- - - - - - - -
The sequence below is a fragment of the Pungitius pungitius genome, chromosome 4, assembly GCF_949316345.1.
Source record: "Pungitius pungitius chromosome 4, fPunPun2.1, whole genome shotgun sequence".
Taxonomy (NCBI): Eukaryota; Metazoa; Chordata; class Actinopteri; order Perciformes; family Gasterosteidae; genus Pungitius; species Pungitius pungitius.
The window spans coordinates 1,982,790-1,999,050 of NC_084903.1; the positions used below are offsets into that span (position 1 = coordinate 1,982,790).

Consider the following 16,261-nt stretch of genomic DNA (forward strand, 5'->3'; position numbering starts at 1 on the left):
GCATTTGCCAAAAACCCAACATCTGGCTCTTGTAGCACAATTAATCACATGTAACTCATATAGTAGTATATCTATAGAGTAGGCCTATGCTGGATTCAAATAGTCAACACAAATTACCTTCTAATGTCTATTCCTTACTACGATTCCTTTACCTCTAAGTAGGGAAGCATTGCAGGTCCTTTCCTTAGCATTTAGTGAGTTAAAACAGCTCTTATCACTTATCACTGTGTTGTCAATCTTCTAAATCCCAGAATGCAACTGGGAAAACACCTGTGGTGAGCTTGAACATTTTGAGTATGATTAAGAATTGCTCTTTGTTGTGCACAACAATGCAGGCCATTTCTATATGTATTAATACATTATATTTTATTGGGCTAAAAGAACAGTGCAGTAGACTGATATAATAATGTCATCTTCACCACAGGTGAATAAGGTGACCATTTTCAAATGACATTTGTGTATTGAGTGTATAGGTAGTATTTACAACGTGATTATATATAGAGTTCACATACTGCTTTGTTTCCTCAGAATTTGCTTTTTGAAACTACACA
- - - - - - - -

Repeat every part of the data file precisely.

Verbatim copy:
The sequence below is a fragment of the Pungitius pungitius genome, chromosome 4, assembly GCF_949316345.1.
Source record: "Pungitius pungitius chromosome 4, fPunPun2.1, whole genome shotgun sequence".
Taxonomy (NCBI): Eukaryota; Metazoa; Chordata; class Actinopteri; order Perciformes; family Gasterosteidae; genus Pungitius; species Pungitius pungitius.
The window spans coordinates 1,982,790-1,999,050 of NC_084903.1; the positions used below are offsets into that span (position 1 = coordinate 1,982,790).

Consider the following 16,261-nt stretch of genomic DNA (forward strand, 5'->3'; position numbering starts at 1 on the left):
GCATTTGCCAAAAACCCAACATCTGGCTCTTGTAGCACAATTAATCACATGTAACTCATATAGTAGTATATCTATAGAGTAGGCCTATGCTGGATTCAAATAGTCAACACAAATTACCTTCTAATGTCTATTCCTTACTACGATTCCTTTACCTCTAAGTAGGGAAGCATTGCAGGTCCTTTCCTTAGCATTTAGTGAGTTAAAACAGCTCTTATCACTTATCACTGTGTTGTCAATCTTCTAAATCCCAGAATGCAACTGGGAAAACACCTGTGGTGAGCTTGAACATTTTGAGTATGATTAAGAATTGCTCTTTGTTGTGCACAACAATGCAGGCCATTTCTATATGTATTAATACATTATATTTTATTGGGCTAAAAGAACAGTGCAGTAGACTGATATAATAATGTCATCTTCACCACAGGTGAATAAGGTGACCATTTTCAAATGACATTTGTGTATTGAGTGTATAGGTAGTATTTACAACGTGATTATATATAGAGTTCACATACTGCTTTGTTTCCTCAGAATTTGCTTTTTGAAACTACACA